I tried to justify this action by theorizing that maybe he thinks young children won't be able to recall salient plot points from the previous novels. Then I brushed that aside. If it's important enough, you'll remember it, right? So my next thought was that epic fantasy writers like J.K. Rowling and Tolkien manage to spin these lengthy tales about made-up worlds with fantastically complex details, right down to family history and backstory that you don't even get to in the main story (see: The Silmarillion, the as-yet-unpublished Harry Potter Encyclopedia) without boring you to death repeating themselves. Unlike what happens in The Yanti.

But let me back up. Alosha, though it was clearly written with a much younger reader in mind, wasn't so terrible a book. My complaints were that the main character, Ali, was obnoxiously high-strung, and that there seemed to be an underlying "Save the Earth!" message that at this point as a theme for a children's story bores me the fuck out. ("The Last Mimzy" being my primary example of why I can't tolerate the hippy-kids genre. It's as unfocused and misleading as a PETA campaign.) However, the concept of the story -- once it was revealed -- fascinated me, and Ali even cracked a few jokes toward the end that endeared me to her.

That is not to say it was a well-written book. It was not. The dust jacket on the hardcover will lead you to believe that the writing was "lyrical", but whoever that critic was, he either has a sense of humor (what with modern lyrics consisting of such genius as "Noddin' my head like yeah, movin' my hips like yeah"), or he hasn't bought an album since Led Zeppelin had a drummer. What I'm trying to say is: the pull quotes were laughably inaccurate.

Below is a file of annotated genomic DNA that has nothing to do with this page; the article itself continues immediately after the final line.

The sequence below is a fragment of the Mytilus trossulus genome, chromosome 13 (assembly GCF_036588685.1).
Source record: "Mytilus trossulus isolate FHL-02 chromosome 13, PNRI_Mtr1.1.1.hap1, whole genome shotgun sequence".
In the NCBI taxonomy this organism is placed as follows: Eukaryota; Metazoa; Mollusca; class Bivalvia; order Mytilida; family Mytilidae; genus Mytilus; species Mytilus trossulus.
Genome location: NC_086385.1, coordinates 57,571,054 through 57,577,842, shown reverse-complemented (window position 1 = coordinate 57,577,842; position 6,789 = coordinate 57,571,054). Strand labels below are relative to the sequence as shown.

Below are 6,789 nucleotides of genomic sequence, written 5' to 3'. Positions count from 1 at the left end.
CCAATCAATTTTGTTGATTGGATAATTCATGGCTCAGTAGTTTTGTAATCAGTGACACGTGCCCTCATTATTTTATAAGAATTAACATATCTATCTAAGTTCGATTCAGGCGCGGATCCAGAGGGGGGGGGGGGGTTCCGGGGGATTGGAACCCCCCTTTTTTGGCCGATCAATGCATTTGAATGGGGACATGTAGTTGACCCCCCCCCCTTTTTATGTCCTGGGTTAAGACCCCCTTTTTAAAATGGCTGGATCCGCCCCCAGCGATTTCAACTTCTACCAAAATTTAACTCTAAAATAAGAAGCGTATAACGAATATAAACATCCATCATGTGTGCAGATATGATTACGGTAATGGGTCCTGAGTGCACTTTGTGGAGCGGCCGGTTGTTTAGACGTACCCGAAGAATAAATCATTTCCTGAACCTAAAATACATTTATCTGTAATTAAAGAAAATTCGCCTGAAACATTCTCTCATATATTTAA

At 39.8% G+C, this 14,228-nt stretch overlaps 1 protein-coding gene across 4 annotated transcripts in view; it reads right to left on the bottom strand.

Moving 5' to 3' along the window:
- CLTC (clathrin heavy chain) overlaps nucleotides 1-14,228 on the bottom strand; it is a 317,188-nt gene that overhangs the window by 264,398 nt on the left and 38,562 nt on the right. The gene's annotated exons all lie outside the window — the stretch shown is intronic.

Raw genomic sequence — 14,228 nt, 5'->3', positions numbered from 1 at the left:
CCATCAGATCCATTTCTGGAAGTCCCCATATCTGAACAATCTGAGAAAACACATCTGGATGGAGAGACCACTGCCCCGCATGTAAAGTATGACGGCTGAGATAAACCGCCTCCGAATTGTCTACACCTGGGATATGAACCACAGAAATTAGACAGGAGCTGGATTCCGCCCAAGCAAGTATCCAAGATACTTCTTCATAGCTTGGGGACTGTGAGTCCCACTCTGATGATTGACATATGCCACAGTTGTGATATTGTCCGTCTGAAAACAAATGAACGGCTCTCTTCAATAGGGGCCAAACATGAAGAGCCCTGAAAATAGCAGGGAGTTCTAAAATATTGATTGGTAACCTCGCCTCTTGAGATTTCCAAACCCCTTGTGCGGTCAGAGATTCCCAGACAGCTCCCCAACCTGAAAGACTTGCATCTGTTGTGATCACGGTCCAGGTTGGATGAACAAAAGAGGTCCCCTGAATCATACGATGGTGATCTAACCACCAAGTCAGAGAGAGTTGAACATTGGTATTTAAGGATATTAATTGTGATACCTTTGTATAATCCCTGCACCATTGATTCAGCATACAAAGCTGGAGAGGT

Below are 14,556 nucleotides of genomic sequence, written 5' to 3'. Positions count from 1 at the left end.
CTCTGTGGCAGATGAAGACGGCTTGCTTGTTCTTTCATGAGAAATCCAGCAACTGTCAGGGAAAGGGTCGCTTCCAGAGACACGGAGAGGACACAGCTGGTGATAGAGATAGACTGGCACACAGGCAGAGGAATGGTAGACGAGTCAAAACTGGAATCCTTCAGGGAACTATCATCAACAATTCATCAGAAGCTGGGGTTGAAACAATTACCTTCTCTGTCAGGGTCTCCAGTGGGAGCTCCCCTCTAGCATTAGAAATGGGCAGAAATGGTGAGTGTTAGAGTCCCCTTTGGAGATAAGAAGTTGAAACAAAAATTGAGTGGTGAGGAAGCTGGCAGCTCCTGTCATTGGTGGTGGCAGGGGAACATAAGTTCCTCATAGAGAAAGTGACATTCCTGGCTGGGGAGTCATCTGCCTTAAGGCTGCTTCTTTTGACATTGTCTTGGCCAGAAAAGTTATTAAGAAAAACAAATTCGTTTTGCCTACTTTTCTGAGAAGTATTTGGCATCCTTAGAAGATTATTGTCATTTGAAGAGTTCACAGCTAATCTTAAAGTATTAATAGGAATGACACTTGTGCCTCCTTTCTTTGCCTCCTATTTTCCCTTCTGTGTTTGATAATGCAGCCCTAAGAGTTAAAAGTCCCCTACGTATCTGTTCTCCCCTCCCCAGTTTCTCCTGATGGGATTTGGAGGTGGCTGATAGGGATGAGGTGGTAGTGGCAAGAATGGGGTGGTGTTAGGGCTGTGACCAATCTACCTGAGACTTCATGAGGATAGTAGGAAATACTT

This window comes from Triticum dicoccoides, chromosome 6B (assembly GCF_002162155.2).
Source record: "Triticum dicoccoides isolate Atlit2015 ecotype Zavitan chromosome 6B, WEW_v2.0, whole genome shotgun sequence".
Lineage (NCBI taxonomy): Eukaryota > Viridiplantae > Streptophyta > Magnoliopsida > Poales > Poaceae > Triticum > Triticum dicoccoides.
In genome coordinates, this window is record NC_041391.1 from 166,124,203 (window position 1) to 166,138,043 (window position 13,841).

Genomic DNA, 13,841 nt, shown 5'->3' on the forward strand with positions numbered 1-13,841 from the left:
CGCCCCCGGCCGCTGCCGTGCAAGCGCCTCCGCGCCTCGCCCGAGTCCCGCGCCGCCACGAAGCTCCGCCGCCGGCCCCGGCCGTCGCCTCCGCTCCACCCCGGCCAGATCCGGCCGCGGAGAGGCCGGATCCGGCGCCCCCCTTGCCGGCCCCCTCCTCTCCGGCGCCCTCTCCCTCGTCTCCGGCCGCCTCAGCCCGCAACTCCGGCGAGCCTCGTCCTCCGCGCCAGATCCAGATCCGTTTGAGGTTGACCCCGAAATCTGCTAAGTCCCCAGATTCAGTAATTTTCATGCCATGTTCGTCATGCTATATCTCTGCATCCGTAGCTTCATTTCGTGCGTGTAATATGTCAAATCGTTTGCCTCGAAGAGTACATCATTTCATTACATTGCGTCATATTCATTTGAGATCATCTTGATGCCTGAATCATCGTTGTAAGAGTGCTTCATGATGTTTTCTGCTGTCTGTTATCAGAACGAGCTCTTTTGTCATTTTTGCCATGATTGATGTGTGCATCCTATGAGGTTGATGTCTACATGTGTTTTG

Still, I picked up the second and third books to give them a try. The story -- Ali is a young girl who has recently lost her mother and spends so much time "communing" with nature that her memory of a previous life as a Faery Queen is activated, thereby exposing her to a parallel Earth filled with elves and leprechauns and such -- is a bunch of good ideas strung together awkwardly. The Shaktra, the second book in the series, expands on the concept a little more fully, and despite not having a lot of action, is a much more fast-paced read. It's engaging in the way Empire Strikes Back or The Two Towers is engaging: as a major part of the story unfolding itself and launching you towards what looks like an exciting conclusion.

At least, it all seemed like it was rocketing toward a good idea, so I kept reading. I haven't read many fantasy novels with leprechauns as main characters, for one thing. For another, despite The Amber Spyglass's beautiful concept that there is no heaven, we simply become one with the Earth forever when we die, I much prefer the Alosha trilogy's assertion that our souls pass back and forth between this world and the fantasy world that parallels it. You may be human now, but when you die you could be resurrected as a dragon, and that would be goddamn exciting. I like summer breezes and blades of grass, but given the choice? DRAGON.